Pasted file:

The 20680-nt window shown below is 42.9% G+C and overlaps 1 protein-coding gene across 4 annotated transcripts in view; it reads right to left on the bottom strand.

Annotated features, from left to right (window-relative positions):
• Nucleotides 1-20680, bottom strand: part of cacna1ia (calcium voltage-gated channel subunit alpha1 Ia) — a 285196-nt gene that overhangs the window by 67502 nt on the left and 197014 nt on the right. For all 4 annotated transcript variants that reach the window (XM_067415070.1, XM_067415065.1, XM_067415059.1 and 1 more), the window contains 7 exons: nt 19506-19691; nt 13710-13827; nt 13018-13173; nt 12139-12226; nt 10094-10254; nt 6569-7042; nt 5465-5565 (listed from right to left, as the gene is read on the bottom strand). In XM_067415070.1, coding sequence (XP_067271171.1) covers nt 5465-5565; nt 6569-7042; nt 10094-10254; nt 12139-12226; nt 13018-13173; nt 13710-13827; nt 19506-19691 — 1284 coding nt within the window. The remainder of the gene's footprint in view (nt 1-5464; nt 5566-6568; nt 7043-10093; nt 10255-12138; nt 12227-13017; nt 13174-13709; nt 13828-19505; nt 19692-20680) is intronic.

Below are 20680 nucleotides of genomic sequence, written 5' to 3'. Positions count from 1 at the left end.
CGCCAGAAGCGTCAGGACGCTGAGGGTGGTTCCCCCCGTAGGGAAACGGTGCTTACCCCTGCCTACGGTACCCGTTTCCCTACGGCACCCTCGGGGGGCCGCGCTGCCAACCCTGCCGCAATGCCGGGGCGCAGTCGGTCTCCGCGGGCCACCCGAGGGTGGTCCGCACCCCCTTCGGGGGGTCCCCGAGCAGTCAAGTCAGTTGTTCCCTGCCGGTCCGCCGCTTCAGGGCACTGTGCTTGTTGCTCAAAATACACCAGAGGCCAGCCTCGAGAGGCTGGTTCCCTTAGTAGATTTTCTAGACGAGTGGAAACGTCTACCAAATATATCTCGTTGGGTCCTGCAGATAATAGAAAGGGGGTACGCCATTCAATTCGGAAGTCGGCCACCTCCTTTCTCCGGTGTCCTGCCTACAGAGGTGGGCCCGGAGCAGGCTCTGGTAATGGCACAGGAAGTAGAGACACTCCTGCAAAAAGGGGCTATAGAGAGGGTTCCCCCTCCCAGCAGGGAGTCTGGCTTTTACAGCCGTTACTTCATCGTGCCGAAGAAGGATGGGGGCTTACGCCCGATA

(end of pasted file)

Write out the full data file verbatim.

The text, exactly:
The 20680-nt window shown below is 42.9% G+C and overlaps 1 protein-coding gene across 4 annotated transcripts in view; it reads right to left on the bottom strand.

Annotated features, from left to right (window-relative positions):
• Nucleotides 1-20680, bottom strand: part of cacna1ia (calcium voltage-gated channel subunit alpha1 Ia) — a 285196-nt gene that overhangs the window by 67502 nt on the left and 197014 nt on the right. For all 4 annotated transcript variants that reach the window (XM_067415070.1, XM_067415065.1, XM_067415059.1 and 1 more), the window contains 7 exons: nt 19506-19691; nt 13710-13827; nt 13018-13173; nt 12139-12226; nt 10094-10254; nt 6569-7042; nt 5465-5565 (listed from right to left, as the gene is read on the bottom strand). In XM_067415070.1, coding sequence (XP_067271171.1) covers nt 5465-5565; nt 6569-7042; nt 10094-10254; nt 12139-12226; nt 13018-13173; nt 13710-13827; nt 19506-19691 — 1284 coding nt within the window. The remainder of the gene's footprint in view (nt 1-5464; nt 5566-6568; nt 7043-10093; nt 10255-12138; nt 12227-13017; nt 13174-13709; nt 13828-19505; nt 19692-20680) is intronic.

Below are 20680 nucleotides of genomic sequence, written 5' to 3'. Positions count from 1 at the left end.
CGCCAGAAGCGTCAGGACGCTGAGGGTGGTTCCCCCCGTAGGGAAACGGTGCTTACCCCTGCCTACGGTACCCGTTTCCCTACGGCACCCTCGGGGGGCCGCGCTGCCAACCCTGCCGCAATGCCGGGGCGCAGTCGGTCTCCGCGGGCCACCCGAGGGTGGTCCGCACCCCCTTCGGGGGGTCCCCGAGCAGTCAAGTCAGTTGTTCCCTGCCGGTCCGCCGCTTCAGGGCACTGTGCTTGTTGCTCAAAATACACCAGAGGCCAGCCTCGAGAGGCTGGTTCCCTTAGTAGATTTTCTAGACGAGTGGAAACGTCTACCAAATATATCTCGTTGGGTCCTGCAGATAATAGAAAGGGGGTACGCCATTCAATTCGGAAGTCGGCCACCTCCTTTCTCCGGTGTCCTGCCTACAGAGGTGGGCCCGGAGCAGGCTCTGGTAATGGCACAGGAAGTAGAGACACTCCTGCAAAAAGGGGCTATAGAGAGGGTTCCCCCTCCCAGCAGGGAGTCTGGCTTTTACAGCCGTTACTTCATCGTGCCGAAGAAGGATGGGGGCTTACGCCCGATA